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Bar News - November 17, 2006


In Memoriam

 

Philip G. Peters

 

Philip G. Peters of Auburn, formerly of Manchester, died at the age of 84 on Oct. 25, 2006. 

           

A member of the Massachusetts and New Hampshire Bars (NH Bar since 1948) and the Federal Bar, Peters began a long legal career with Manchester-based Wyman, Starr, Booth and Langdellónow Wadleigh, Starr and Peters. He also served as judge of the Auburn District Court from 1955-1981, and retired from the practice of law at age 78.

           

Peters served as president of the International Society of Barristers from 1974-75 and gave numerous continuing legal education seminars and presentations to attorneys in New England on the subject of trial advocacy.

           

Born in Franklin, Peters graduated cum laude in 1943 from the University of New Hampshire. He graduated from Boston University Law School in 1948 and during law school, he was the editor of the Boston University Law Review.  Following his graduation, he continued his education as a graduate student at Harvard Law School, specializing in labor and public utilities law.

           

After serving in the U.S. Marine Corps during World War II, Peters married Stella Gagne and they lived in Cambridge, Mass.

 

Peters leaves behind his wife of 60 years, three children, Philip Peters Jr., Deborah Dimitriadis, and Gregory Peters; five grandchildren; a brother, Alexander; and several cousins.

 

Alvah W. Sulloway

 

Alvah W. Sulloway, of York, Maine, died Nov.1 at the age of 90.


Sulloway practiced law in Connecticut for a few years after World War II, but left the practice of law to become an English teacher in 1960. He became head of the English Dept. at Moses Brown School in Providence, RI.

 

Born in Concord, Sulloway attended St. Paulís School and Harvard College. He graduated from Harvard Law School in 1941 and joined the NH Bar that same year. He practiced with the firm of Sulloway and Hollis in Concord until he joined the office of Strategic Services during World War II.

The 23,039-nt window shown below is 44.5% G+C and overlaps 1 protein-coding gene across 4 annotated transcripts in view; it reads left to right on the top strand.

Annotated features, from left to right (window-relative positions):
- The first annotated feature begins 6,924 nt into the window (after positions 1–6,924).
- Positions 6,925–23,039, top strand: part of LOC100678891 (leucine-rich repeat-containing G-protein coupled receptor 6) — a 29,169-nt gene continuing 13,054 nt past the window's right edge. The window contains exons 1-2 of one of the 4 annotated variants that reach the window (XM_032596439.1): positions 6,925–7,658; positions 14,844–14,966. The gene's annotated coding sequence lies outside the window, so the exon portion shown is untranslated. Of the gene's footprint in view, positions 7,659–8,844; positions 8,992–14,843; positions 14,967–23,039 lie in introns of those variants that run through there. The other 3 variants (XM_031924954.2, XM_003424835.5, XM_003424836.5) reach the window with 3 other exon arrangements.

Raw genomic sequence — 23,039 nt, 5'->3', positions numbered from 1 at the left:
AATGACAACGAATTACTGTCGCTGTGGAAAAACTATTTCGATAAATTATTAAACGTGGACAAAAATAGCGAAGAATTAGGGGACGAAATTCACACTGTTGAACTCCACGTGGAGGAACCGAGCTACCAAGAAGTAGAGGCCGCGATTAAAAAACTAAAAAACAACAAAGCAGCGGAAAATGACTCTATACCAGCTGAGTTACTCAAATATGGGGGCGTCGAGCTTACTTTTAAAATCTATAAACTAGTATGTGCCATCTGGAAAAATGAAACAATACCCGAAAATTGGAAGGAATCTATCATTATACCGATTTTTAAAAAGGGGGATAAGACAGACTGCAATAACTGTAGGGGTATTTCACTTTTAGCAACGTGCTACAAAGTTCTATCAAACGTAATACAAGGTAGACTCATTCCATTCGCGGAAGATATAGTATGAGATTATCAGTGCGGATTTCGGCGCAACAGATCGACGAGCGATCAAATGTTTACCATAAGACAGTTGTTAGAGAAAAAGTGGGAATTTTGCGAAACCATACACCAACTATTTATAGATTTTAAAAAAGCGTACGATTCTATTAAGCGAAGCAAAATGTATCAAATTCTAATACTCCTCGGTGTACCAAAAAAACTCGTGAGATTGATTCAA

Sulloway moved to Kittery Point, Maine in 1970 and established the Right-to-Know movement in that state, winning a case in the York County Superior Court which put an end to secret meetings of the Kittery Town council.

           

Sulloway wrote several books, including two family histories and a musical play, which was produced in Concord, in Duxbury, Mass. and in Westport, Conn.

           

He is survived by his wife, Sally, his four sons, A. Woodbury Sulloway, Jr. and his wife Claudia, Lucien P. Sulloway and his wife Susy, Frank J. Sulloway II and S. Estabrook Sulloway and his wife Melissa; six grandchildren; a great granddaughter; and a stepdaughter, Adriana K. Goff.

 

On behalf of our colleagues Philip G. Peters and Alvah W. Sulloway, the New Hampshire Bar Associationís  Board of Governors has contributed to the New Hampshire Bar Foundation, 2 Pillsbury Street, Concord, NH 03301.

 

 

If you are in doubt about the status of any meeting, please call the Bar Center at 603-224-6942 before you head out.

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